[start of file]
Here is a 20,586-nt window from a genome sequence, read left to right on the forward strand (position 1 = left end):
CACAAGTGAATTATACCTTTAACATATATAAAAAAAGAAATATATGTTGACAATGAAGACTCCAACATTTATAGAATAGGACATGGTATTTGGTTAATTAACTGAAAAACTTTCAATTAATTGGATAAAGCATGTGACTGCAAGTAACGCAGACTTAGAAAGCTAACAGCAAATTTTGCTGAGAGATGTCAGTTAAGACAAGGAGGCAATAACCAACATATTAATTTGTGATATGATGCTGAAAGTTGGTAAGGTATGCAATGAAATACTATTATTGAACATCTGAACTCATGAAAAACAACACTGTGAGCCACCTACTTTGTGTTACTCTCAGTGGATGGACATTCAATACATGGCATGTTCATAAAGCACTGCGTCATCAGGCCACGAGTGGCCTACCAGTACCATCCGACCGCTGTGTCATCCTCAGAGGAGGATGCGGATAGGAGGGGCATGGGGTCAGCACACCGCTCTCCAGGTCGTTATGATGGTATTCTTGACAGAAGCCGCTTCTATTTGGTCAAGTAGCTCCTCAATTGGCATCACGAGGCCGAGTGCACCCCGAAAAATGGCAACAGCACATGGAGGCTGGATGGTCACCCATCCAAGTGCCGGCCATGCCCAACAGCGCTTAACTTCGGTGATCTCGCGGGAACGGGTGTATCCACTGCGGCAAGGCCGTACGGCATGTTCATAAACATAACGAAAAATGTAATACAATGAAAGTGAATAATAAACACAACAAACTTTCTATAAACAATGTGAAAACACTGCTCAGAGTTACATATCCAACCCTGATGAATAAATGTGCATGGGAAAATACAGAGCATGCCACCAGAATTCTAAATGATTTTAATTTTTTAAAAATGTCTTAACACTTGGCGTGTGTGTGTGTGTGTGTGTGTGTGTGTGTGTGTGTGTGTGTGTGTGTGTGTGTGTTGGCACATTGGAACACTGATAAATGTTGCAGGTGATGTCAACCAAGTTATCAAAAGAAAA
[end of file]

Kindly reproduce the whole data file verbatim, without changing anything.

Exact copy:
Here is a 20,586-nt window from a genome sequence, read left to right on the forward strand (position 1 = left end):
CACAAGTGAATTATACCTTTAACATATATAAAAAAAGAAATATATGTTGACAATGAAGACTCCAACATTTATAGAATAGGACATGGTATTTGGTTAATTAACTGAAAAACTTTCAATTAATTGGATAAAGCATGTGACTGCAAGTAACGCAGACTTAGAAAGCTAACAGCAAATTTTGCTGAGAGATGTCAGTTAAGACAAGGAGGCAATAACCAACATATTAATTTGTGATATGATGCTGAAAGTTGGTAAGGTATGCAATGAAATACTATTATTGAACATCTGAACTCATGAAAAACAACACTGTGAGCCACCTACTTTGTGTTACTCTCAGTGGATGGACATTCAATACATGGCATGTTCATAAAGCACTGCGTCATCAGGCCACGAGTGGCCTACCAGTACCATCCGACCGCTGTGTCATCCTCAGAGGAGGATGCGGATAGGAGGGGCATGGGGTCAGCACACCGCTCTCCAGGTCGTTATGATGGTATTCTTGACAGAAGCCGCTTCTATTTGGTCAAGTAGCTCCTCAATTGGCATCACGAGGCCGAGTGCACCCCGAAAAATGGCAACAGCACATGGAGGCTGGATGGTCACCCATCCAAGTGCCGGCCATGCCCAACAGCGCTTAACTTCGGTGATCTCGCGGGAACGGGTGTATCCACTGCGGCAAGGCCGTACGGCATGTTCATAAACATAACGAAAAATGTAATACAATGAAAGTGAATAATAAACACAACAAACTTTCTATAAACAATGTGAAAACACTGCTCAGAGTTACATATCCAACCCTGATGAATAAATGTGCATGGGAAAATACAGAGCATGCCACCAGAATTCTAAATGATTTTAATTTTTTAAAAATGTCTTAACACTTGGCGTGTGTGTGTGTGTGTGTGTGTGTGTGTGTGTGTGTGTGTGTGTGTGTGTGTGTGTTGGCACATTGGAACACTGATAAATGTTGCAGGTGATGTCAACCAAGTTATCAAAAGAAAA